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Sunday, July 22, 2012

Voter ID cause furthered by Philadelphia fraud report

At a time when voter ID laws in 30 states are coming under intense fire from the liberal media, the Obama administration and civil rights leaders, one of the strongest cases anywhere was offered for voter identification by the lone Republican on the three-member panel overseeing elections in Philadelphia.

Wednesday, City Commissioner Al Schmidt unveiled a 27 page report that his office had commissioned entitled “Voting Irregularities in Philadelphia County, 2012 Primary Election.” The report, which focused on cases in 15 of the city’s 1,687 election districts, found cases of double voting, voter impersonation, voting by non-citizens, and 23 cases of people who were unregistered to vote but nonetheless permitted to do so.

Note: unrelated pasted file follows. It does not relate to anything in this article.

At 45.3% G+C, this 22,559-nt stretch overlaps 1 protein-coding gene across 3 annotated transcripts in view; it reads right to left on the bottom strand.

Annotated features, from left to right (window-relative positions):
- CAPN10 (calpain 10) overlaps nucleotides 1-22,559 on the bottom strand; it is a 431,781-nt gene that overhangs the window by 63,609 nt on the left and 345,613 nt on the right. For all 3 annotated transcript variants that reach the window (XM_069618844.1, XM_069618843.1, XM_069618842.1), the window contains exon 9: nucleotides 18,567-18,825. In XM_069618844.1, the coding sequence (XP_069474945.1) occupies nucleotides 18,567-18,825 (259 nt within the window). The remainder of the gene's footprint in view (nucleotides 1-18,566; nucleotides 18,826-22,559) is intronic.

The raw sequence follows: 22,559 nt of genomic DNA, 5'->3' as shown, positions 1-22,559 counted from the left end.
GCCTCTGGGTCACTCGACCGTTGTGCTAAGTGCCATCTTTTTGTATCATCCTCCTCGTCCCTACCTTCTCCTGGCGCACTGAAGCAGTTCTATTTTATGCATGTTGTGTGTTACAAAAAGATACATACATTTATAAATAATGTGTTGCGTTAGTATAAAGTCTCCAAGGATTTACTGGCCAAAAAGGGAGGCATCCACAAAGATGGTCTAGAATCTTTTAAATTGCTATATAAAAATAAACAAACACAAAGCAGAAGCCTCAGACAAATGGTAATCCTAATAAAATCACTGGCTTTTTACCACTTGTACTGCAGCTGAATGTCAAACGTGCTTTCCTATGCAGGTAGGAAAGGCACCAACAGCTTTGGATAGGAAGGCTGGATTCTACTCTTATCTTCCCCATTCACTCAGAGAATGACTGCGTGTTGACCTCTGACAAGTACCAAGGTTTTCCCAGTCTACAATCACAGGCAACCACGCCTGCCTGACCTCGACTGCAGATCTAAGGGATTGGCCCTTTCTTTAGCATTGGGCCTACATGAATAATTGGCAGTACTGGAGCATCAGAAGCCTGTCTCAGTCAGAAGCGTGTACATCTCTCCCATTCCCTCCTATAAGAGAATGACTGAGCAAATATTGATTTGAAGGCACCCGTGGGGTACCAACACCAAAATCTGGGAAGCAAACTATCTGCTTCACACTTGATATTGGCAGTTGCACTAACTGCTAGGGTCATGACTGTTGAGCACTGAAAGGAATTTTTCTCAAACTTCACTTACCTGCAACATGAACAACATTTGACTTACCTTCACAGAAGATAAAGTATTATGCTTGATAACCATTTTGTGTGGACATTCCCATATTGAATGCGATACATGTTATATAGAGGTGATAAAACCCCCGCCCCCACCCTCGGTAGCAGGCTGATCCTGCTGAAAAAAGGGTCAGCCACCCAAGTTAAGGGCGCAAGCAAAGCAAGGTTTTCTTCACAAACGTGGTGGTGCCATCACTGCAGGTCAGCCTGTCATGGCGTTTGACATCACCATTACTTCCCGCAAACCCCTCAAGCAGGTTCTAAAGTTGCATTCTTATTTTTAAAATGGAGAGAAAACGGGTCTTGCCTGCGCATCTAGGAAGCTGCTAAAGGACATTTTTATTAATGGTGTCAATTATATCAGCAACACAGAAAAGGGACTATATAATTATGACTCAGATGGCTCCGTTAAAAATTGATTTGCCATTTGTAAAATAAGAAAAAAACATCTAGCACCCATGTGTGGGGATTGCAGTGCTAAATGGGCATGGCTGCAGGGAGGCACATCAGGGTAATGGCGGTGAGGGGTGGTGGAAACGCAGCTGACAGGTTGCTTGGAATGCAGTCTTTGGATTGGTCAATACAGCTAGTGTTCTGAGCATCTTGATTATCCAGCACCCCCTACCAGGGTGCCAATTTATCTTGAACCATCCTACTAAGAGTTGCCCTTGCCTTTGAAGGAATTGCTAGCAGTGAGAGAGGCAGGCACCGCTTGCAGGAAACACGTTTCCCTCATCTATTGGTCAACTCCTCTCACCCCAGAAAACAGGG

Almost as soon as the 40-year-old Schmidt released the report at a news conference, his two fellow commissioners — both Democrats — denounced its findings. Insisting that its findings did not document a problem with voting city-wise, Commission Chairman Stephanie Singer branded the report a “stunt.”

“I just told folks something that they would not have heard otherwise,” Schmidt told Human Events shortly after his news conference.

The Republican commissioner insisted that his report of voter irregularity in Philadelphia was not initiated to make a case for the Keystone State’s voter ID law, which requires voters to present a valid photo identification to receive the ballot. Democrats — including Singer — and numerous liberal outlets have called for legal action to thwart implementation of the law. The American Civil Liberties Union recently filed a lawsuit, claiming that Pennsylvania’s law violates the state constitution by depriving certain citizens of their right to vote.

“The courts should listen and issue an injunction that prevents the enforcement of this law before the November election,” said an editorial from the Washington Post last week.

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